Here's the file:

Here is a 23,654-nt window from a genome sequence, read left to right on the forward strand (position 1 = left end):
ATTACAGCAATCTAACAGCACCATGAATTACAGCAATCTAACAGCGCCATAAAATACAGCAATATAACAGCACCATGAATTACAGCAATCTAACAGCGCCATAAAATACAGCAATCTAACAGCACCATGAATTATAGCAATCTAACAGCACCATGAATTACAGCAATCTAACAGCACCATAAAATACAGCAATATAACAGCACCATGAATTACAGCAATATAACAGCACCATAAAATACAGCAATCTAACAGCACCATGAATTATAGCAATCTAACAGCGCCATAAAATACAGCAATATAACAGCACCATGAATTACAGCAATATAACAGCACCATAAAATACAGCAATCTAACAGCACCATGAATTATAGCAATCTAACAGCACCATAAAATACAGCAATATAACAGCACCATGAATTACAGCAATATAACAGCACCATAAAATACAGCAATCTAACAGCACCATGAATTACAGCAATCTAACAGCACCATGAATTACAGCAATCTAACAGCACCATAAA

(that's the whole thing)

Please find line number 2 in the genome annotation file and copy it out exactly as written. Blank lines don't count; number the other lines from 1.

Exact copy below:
ATTACAGCAATCTAACAGCACCATGAATTACAGCAATCTAACAGCGCCATAAAATACAGCAATATAACAGCACCATGAATTACAGCAATCTAACAGCGCCATAAAATACAGCAATCTAACAGCACCATGAATTATAGCAATCTAACAGCACCATGAATTACAGCAATCTAACAGCACCATAAAATACAGCAATATAACAGCACCATGAATTACAGCAATATAACAGCACCATAAAATACAGCAATCTAACAGCACCATGAATTATAGCAATCTAACAGCGCCATAAAATACAGCAATATAACAGCACCATGAATTACAGCAATATAACAGCACCATAAAATACAGCAATCTAACAGCACCATGAATTATAGCAATCTAACAGCACCATAAAATACAGCAATATAACAGCACCATGAATTACAGCAATATAACAGCACCATAAAATACAGCAATCTAACAGCACCATGAATTACAGCAATCTAACAGCACCATGAATTACAGCAATCTAACAGCACCATAAA